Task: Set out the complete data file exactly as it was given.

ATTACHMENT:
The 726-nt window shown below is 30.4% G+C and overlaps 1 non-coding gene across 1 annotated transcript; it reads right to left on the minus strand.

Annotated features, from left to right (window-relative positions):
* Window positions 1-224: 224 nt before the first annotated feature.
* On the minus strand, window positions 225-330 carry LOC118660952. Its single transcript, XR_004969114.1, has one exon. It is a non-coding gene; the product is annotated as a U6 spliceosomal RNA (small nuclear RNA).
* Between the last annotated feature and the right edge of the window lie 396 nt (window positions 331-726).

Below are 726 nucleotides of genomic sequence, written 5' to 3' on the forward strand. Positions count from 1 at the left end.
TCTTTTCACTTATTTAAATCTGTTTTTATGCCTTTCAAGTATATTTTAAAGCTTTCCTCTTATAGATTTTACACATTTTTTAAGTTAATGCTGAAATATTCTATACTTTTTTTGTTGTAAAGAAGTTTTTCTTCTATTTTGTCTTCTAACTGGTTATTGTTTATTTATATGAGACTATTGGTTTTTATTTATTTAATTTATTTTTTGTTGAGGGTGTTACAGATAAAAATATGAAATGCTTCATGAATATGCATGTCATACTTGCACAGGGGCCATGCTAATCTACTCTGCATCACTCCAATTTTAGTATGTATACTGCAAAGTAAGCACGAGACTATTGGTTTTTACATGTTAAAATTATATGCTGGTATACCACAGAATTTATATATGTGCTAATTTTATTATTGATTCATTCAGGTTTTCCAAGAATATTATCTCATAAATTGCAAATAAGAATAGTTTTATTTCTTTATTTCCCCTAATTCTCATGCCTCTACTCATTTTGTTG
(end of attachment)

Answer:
The 726-nt window shown below is 30.4% G+C and overlaps 1 non-coding gene across 1 annotated transcript; it reads right to left on the minus strand.

Annotated features, from left to right (window-relative positions):
* Window positions 1-224: 224 nt before the first annotated feature.
* On the minus strand, window positions 225-330 carry LOC118660952. Its single transcript, XR_004969114.1, has one exon. It is a non-coding gene; the product is annotated as a U6 spliceosomal RNA (small nuclear RNA).
* Between the last annotated feature and the right edge of the window lie 396 nt (window positions 331-726).

Below are 726 nucleotides of genomic sequence, written 5' to 3' on the forward strand. Positions count from 1 at the left end.
TCTTTTCACTTATTTAAATCTGTTTTTATGCCTTTCAAGTATATTTTAAAGCTTTCCTCTTATAGATTTTACACATTTTTTAAGTTAATGCTGAAATATTCTATACTTTTTTTGTTGTAAAGAAGTTTTTCTTCTATTTTGTCTTCTAACTGGTTATTGTTTATTTATATGAGACTATTGGTTTTTATTTATTTAATTTATTTTTTGTTGAGGGTGTTACAGATAAAAATATGAAATGCTTCATGAATATGCATGTCATACTTGCACAGGGGCCATGCTAATCTACTCTGCATCACTCCAATTTTAGTATGTATACTGCAAAGTAAGCACGAGACTATTGGTTTTTACATGTTAAAATTATATGCTGGTATACCACAGAATTTATATATGTGCTAATTTTATTATTGATTCATTCAGGTTTTCCAAGAATATTATCTCATAAATTGCAAATAAGAATAGTTTTATTTCTTTATTTCCCCTAATTCTCATGCCTCTACTCATTTTGTTG